Kids at school, of course, spreading rumors that it was actually the parents who put presents under the tree. Others vehemently disagreed, standing up for Santa. He didn’t know what to think. “I’m worried that I’ll get teased,” he confessed. For believing? I wondered. Then he went on, “By the kids who believe in Santa. Also, if I say I don’t believe, and I’m wrong, I won’t get any presents.”

I had to restrain my fingers from doing a quick Google search: TELLING YOUR KID THE TRUTH ABOUT CHRISTMAS. THE BIG SANTA LIE. 

The whole thing caught me totally off guard. I had always thought Mitzi — ever beyond her years — would be the one to first question Santa. But while she desperately longs to zoom ahead into the world of teenagers, she wholly believes in magic and fairies and mermaids and a world that exists just beyond our human eyes. No Santa? For her, that would be like saying Harry Potter couldn’t exist. Still, I always figured she’d raise questions, as she always does, that challenge everything her parents say.

I never thought Cooper would be the skeptic.

And now, what could I say? I never wanted to lie to my kids, not when asked point-blank. Then, I realized, he hadn’t asked me if Santa was real, just whether I believed. So, borrowing heavily from movies like Miracle on 34th Street and It’s a Wonderful Life, I talked about the magic of the Christmas season, how miracles seem to happen more at this time of year than at any other. About how Christmas reminds us to be a little kinder, a little more generous, a little more focused on other people who share the world with us. About light and love and hope and how I believed in these things. How you could consider Santa as a symbol, a reminder, of these things.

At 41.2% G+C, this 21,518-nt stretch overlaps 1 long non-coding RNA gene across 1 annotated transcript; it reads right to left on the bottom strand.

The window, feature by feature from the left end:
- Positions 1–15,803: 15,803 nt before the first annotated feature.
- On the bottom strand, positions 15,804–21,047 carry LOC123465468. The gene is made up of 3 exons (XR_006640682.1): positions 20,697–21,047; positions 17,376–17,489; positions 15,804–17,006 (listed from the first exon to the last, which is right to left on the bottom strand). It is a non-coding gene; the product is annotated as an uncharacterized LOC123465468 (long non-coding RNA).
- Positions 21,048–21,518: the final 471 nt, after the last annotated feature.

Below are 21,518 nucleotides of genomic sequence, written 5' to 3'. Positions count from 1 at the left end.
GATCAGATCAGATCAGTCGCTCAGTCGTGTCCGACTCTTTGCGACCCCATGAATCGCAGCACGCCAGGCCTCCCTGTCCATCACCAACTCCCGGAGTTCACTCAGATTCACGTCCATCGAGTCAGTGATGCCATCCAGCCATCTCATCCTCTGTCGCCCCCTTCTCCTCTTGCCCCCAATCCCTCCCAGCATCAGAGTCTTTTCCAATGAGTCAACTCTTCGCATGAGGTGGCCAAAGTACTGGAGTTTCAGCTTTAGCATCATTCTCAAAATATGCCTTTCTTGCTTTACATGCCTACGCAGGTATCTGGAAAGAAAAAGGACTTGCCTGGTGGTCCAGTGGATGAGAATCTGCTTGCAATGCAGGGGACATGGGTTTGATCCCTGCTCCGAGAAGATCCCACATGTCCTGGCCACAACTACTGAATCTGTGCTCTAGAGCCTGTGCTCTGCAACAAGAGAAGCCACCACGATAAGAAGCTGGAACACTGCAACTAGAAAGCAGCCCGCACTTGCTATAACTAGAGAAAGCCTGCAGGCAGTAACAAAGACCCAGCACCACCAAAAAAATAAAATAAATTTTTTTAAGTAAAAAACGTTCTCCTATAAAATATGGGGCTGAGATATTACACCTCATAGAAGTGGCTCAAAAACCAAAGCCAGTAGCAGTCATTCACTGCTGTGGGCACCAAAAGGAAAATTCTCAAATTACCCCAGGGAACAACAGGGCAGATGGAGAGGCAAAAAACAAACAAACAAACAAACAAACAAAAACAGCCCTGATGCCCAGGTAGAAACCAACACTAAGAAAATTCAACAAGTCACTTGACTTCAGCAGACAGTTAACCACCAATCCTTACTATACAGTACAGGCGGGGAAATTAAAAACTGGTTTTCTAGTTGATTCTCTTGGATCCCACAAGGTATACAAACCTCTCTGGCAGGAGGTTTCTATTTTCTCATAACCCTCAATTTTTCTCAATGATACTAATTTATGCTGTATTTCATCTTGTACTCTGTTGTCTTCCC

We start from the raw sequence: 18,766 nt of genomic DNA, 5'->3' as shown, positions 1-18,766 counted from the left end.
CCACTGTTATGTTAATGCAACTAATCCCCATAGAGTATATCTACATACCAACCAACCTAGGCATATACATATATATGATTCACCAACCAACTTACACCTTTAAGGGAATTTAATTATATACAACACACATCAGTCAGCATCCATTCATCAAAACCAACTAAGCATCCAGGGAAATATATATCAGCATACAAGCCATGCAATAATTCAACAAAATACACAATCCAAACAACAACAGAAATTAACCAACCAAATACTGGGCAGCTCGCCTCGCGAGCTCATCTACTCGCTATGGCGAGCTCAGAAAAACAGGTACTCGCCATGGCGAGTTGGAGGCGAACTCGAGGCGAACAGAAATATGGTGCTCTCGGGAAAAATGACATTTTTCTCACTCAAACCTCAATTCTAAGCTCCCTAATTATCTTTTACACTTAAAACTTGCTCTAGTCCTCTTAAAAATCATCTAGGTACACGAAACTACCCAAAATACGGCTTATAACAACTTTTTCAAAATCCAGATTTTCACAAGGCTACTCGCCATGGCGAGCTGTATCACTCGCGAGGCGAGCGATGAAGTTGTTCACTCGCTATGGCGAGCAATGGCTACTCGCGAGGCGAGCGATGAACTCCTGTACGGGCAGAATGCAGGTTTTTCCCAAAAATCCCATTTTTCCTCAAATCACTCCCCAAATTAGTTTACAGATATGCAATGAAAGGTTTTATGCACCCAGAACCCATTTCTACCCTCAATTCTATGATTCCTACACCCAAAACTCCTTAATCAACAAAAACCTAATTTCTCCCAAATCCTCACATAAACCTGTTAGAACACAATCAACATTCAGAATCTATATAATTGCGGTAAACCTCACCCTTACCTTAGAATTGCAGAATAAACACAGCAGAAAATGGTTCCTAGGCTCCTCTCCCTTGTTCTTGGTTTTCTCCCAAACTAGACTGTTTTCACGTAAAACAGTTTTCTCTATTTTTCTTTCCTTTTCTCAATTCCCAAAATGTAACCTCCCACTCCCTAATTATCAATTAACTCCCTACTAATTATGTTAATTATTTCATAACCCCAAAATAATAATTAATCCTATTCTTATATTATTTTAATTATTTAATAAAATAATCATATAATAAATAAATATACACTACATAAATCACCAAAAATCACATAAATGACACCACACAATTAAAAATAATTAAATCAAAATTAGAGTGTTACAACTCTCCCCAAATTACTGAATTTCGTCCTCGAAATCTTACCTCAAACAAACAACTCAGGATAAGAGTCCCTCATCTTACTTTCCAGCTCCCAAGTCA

I’m not sure he bought it. And I don’t think I actually answered his question.

Cooper is a sensitive soul. He’s often the peacemaker among his three sisters, and the first one to silently give some extra hugs and love to someone who seems to be having a bad day. Even playing football — this was his first year at the sport — where he was pretty skilled at tackling, he always helped up the kid he just knocked over, patting the opponent’s back. It’s just his way, to recognize injustice and want to right the wrongs, because he seems to really believe in goodness.

How could I lie to him?

I couldn’t. So I sidestepped. And was a little relieved he didn’t ask the point-blank questions: Is Santa real? Do parents put the presents under the tree? Why did you make all that up all these years only to have me believe the lie and now my heart is shattered?

In the end, he was satisfied. We had a few quiet minutes together to share our thoughts about the real meaning of Christmas, and maybe that’s all he wanted. It’s excruciating to witness childhood innocence begin its slow and inevitable slipping away. Last night I saw the first signs that Cooper, just a couple of months away from turning 9, is closer to growing up than I wanted to believe.

So I lied, just a little. I hope he’ll forgive me, when the time comes, and I’ll be able to explain the Santa thing in a way that he understands.

And, maybe for just one more Christmas, that childhood magic will continue.